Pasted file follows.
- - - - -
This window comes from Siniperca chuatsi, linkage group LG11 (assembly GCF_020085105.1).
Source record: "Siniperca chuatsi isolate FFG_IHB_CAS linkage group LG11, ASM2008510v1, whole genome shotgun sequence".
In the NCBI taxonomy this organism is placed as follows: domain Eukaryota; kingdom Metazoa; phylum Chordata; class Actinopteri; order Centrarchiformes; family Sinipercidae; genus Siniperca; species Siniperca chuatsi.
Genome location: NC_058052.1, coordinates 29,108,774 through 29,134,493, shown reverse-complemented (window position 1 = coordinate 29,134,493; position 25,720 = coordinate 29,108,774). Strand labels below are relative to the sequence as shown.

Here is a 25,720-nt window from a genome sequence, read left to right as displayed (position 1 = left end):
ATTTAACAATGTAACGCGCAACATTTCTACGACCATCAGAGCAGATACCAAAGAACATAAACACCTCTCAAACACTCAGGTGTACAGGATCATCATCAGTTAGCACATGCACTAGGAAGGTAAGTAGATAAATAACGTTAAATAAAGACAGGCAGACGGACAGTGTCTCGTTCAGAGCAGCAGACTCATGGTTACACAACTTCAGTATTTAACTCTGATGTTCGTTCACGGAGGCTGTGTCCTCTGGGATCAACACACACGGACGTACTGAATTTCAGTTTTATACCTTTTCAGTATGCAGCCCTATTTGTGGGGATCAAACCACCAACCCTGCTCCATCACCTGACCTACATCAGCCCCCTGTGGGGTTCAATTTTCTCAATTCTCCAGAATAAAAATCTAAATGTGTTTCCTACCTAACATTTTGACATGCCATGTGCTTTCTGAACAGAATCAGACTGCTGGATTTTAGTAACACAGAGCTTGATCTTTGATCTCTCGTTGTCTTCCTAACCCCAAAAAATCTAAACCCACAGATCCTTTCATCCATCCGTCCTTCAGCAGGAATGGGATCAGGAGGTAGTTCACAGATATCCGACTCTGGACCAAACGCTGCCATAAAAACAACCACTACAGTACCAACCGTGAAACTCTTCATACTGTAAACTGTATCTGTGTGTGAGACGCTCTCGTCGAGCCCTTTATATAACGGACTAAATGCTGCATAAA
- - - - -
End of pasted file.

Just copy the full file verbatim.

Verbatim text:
This window comes from Siniperca chuatsi, linkage group LG11 (assembly GCF_020085105.1).
Source record: "Siniperca chuatsi isolate FFG_IHB_CAS linkage group LG11, ASM2008510v1, whole genome shotgun sequence".
In the NCBI taxonomy this organism is placed as follows: domain Eukaryota; kingdom Metazoa; phylum Chordata; class Actinopteri; order Centrarchiformes; family Sinipercidae; genus Siniperca; species Siniperca chuatsi.
Genome location: NC_058052.1, coordinates 29,108,774 through 29,134,493, shown reverse-complemented (window position 1 = coordinate 29,134,493; position 25,720 = coordinate 29,108,774). Strand labels below are relative to the sequence as shown.

Here is a 25,720-nt window from a genome sequence, read left to right as displayed (position 1 = left end):
ATTTAACAATGTAACGCGCAACATTTCTACGACCATCAGAGCAGATACCAAAGAACATAAACACCTCTCAAACACTCAGGTGTACAGGATCATCATCAGTTAGCACATGCACTAGGAAGGTAAGTAGATAAATAACGTTAAATAAAGACAGGCAGACGGACAGTGTCTCGTTCAGAGCAGCAGACTCATGGTTACACAACTTCAGTATTTAACTCTGATGTTCGTTCACGGAGGCTGTGTCCTCTGGGATCAACACACACGGACGTACTGAATTTCAGTTTTATACCTTTTCAGTATGCAGCCCTATTTGTGGGGATCAAACCACCAACCCTGCTCCATCACCTGACCTACATCAGCCCCCTGTGGGGTTCAATTTTCTCAATTCTCCAGAATAAAAATCTAAATGTGTTTCCTACCTAACATTTTGACATGCCATGTGCTTTCTGAACAGAATCAGACTGCTGGATTTTAGTAACACAGAGCTTGATCTTTGATCTCTCGTTGTCTTCCTAACCCCAAAAAATCTAAACCCACAGATCCTTTCATCCATCCGTCCTTCAGCAGGAATGGGATCAGGAGGTAGTTCACAGATATCCGACTCTGGACCAAACGCTGCCATAAAAACAACCACTACAGTACCAACCGTGAAACTCTTCATACTGTAAACTGTATCTGTGTGTGAGACGCTCTCGTCGAGCCCTTTATATAACGGACTAAATGCTGCATAAA